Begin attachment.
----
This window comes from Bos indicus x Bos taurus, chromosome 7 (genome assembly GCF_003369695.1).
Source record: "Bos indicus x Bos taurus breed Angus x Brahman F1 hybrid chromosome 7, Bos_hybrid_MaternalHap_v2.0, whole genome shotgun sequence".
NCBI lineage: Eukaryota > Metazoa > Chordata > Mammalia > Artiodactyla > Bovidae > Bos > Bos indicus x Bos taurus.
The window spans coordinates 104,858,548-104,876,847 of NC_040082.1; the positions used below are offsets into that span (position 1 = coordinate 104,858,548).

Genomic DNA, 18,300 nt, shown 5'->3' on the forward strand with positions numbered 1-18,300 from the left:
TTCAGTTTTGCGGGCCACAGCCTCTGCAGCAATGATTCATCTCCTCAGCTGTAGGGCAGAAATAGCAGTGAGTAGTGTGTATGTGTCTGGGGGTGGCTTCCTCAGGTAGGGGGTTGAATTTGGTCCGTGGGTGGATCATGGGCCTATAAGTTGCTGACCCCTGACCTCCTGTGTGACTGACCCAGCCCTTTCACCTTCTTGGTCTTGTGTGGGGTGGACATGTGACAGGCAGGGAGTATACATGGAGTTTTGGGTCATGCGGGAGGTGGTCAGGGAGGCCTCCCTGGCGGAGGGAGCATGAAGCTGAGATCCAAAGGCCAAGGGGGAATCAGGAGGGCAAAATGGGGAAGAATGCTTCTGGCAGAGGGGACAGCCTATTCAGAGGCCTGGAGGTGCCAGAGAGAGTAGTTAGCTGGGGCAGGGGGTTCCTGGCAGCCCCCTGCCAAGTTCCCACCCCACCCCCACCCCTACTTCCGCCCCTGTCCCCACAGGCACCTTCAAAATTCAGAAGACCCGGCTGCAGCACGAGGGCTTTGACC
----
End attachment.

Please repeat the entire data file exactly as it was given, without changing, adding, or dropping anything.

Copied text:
This window comes from Bos indicus x Bos taurus, chromosome 7 (genome assembly GCF_003369695.1).
Source record: "Bos indicus x Bos taurus breed Angus x Brahman F1 hybrid chromosome 7, Bos_hybrid_MaternalHap_v2.0, whole genome shotgun sequence".
NCBI lineage: Eukaryota > Metazoa > Chordata > Mammalia > Artiodactyla > Bovidae > Bos > Bos indicus x Bos taurus.
The window spans coordinates 104,858,548-104,876,847 of NC_040082.1; the positions used below are offsets into that span (position 1 = coordinate 104,858,548).

Genomic DNA, 18,300 nt, shown 5'->3' on the forward strand with positions numbered 1-18,300 from the left:
TTCAGTTTTGCGGGCCACAGCCTCTGCAGCAATGATTCATCTCCTCAGCTGTAGGGCAGAAATAGCAGTGAGTAGTGTGTATGTGTCTGGGGGTGGCTTCCTCAGGTAGGGGGTTGAATTTGGTCCGTGGGTGGATCATGGGCCTATAAGTTGCTGACCCCTGACCTCCTGTGTGACTGACCCAGCCCTTTCACCTTCTTGGTCTTGTGTGGGGTGGACATGTGACAGGCAGGGAGTATACATGGAGTTTTGGGTCATGCGGGAGGTGGTCAGGGAGGCCTCCCTGGCGGAGGGAGCATGAAGCTGAGATCCAAAGGCCAAGGGGGAATCAGGAGGGCAAAATGGGGAAGAATGCTTCTGGCAGAGGGGACAGCCTATTCAGAGGCCTGGAGGTGCCAGAGAGAGTAGTTAGCTGGGGCAGGGGGTTCCTGGCAGCCCCCTGCCAAGTTCCCACCCCACCCCCACCCCTACTTCCGCCCCTGTCCCCACAGGCACCTTCAAAATTCAGAAGACCCGGCTGCAGCACGAGGGCTTTGACC